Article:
As for complexity, can't have a blow-through without inlet and outlet pipes. Only question is how long they are, which depends on one's engine bay. Here, we have an engine with exhaust and intake manifolds on the same side and no room for a blow-through supercharger so things have got to around the valve cover. No big deal.

If you compare the 'N/A EFI' and 'blown' images attached, you're looking at only three pipes to add forced induction: (i) a snorkel from air cleaner to blower inlet (rather than from air cleaner to throttle body); (ii) a pipe from blower outlet to throttle body (with or without an intercooler); and (iii) a 12" bypass connecting them.

As for fabrication, there is zero welding, which is required with a turbo; we're talking trimming and pushing hoses together and adding hose clamps, and drilling a piece of aluminum to make a simple adapter plate. Remember, my goal is the lowest possible common denominator of skills, tools, and fabrication. This is really simple stuff.

As for the expense, yes I've got receipts but haven't added them up. But the elbows are inexpensive (some include T-bolt clamps and free shipping), and the adapter flanges are $11 each, etc. So, the setup is still on track to be less than 1/2 and possibly 1/3 of the Moss draw-through--hopefully including the intercooler but I have yet to find time to sift through receipts with a calculator. As with the rear disc brake conversion, I'll provide the cheapest sources I can find.

Denis -

Yes, one can divert blower output back into the intake or burp it out into the air, but I prefer the Mini Cooper's simple method of using intake manifold vacuum to automatically/dynamically modulate the amount of air drawn into the blower and forced through the intercooler circuit. This method, proven on the Mini, both reduces blower load and increases fuel economy.

Joel



Edited 3 time(s). Last edit at 2017-10-11 09:48 PM by Yankeedriver.


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pinkyponk Avatar
pinkyponk Gold Member Adrian Page
Berwick, Nova Scotia, Canada   CAN
In reply to # 3608475 by Yankeedriver Trevor and Denis -


Denis -

Yes, one can divert blower output back into the intake or burp it out into the air, but I prefer the Mini Cooper's simple method of using intake manifold vacuum to automatically/dynamically modulate the amount of air drawn into the blower and forced through the intercooler circuit. This method, proven on the Mini, both reduces blower load and increases fuel economy.

Joel

This is getting confusing. The Mini Cooper has a suck through supercharger. The throttle body is before the blower. Yours is a blow through supercharger with the throttle body after the blower.

Adrian



Home built Eaton M62 Supercharger with 9psi boost, "stock" high ratio rocker arms, 8:1 compression, Piper 270 cam, ported head, matched manifolds, CB Performance computerized ignition.


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Yankeedriver Avatar
Yankeedriver Platinum AdvertiserAdvertiser Joel Young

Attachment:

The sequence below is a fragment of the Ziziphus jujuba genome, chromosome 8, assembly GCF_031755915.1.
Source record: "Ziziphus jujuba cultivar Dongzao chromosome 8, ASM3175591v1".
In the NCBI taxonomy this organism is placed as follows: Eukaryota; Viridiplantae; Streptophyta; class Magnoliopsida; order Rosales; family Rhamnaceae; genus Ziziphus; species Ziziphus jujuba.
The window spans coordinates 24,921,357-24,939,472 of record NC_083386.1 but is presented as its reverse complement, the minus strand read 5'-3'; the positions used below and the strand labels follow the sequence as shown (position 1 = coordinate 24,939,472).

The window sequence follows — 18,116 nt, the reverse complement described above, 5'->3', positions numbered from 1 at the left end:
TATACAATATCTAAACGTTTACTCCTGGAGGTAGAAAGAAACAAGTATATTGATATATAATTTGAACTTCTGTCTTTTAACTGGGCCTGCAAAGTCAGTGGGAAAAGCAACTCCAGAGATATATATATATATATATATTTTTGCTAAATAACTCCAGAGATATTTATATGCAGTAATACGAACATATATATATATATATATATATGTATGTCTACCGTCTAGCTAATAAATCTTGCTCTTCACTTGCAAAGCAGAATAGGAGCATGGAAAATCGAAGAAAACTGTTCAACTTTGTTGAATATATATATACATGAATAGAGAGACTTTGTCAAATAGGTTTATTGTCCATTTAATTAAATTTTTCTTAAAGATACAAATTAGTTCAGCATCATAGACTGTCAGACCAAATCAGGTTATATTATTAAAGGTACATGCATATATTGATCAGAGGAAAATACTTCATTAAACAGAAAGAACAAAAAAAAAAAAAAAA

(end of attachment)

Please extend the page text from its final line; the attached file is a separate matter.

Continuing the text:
Albuquerque, New Mexico, USA   USA
Adrian,

Sorry you're confused; although the bypass routing in my setup is simple, the bypass routing in the Mini Cooper is impossible to see in the labyrinth of hoses crammed into its engine bay.

The picture you posted shows the output of the supercharger feeding up directly into the intercooler, which then goes into a snorkel which, in turn, feeds into the plenum. What's hard to see here--but you can see discussed in the video I think I posted a while back with a guy diagnosing a Mini's bypass valve malfunction--is the routing of the bypass circuit ahead of the blower/intercooler. Basically, it takes air out of the intake from the air cleaner--but after the throttle body--and shunts it around the supercharger/intercooler circuit, and into the plenum, where it senses vacuum via the same 1.5" hose into which it meters air.

As for the 'blow-through vs. draw-through' issue, I think what is confusing is that, in the Mini Cooper (and most modern cars), the fuel injectors are in the intake ports, not in the throttle body. So, the (modern) Mini Cooper is not a 'draw through' system in the conventional sense, like the Moss setup, old style V-8 drag racers, etc., vis-a-vis the fuel mixture; the supercharger merely compresses air that is much later on mixed with fuel.

Therefore, while it's true that the Mini's 'air only' throttle body is ahead of the blower, the function of the bypass valve is identical in the OEM application and my setup. That is, it allows air to go around the supercharger/intercooler circuit and directly into the intake track before fuel is introduced.

If you look back at my earlier post, you'll see that my innovation to trick the Mini's bypass valve to work properly in the Spridget application, is simply to draw vacuum from where it's needed to mimic the valve's function in the OEM application--namely, after the throttle body but not from the valve itself, which in the Mini is connected to the plenum via the 1.5" hose, but which in our application is ahead of the throttle body. But in both instances, uncompressed air is introduced via the bypass valve before the fuel metering happens.

Hope that helps,

Joel



Edited 3 time(s). Last edit at 2017-10-12 10:31 AM by Yankeedriver.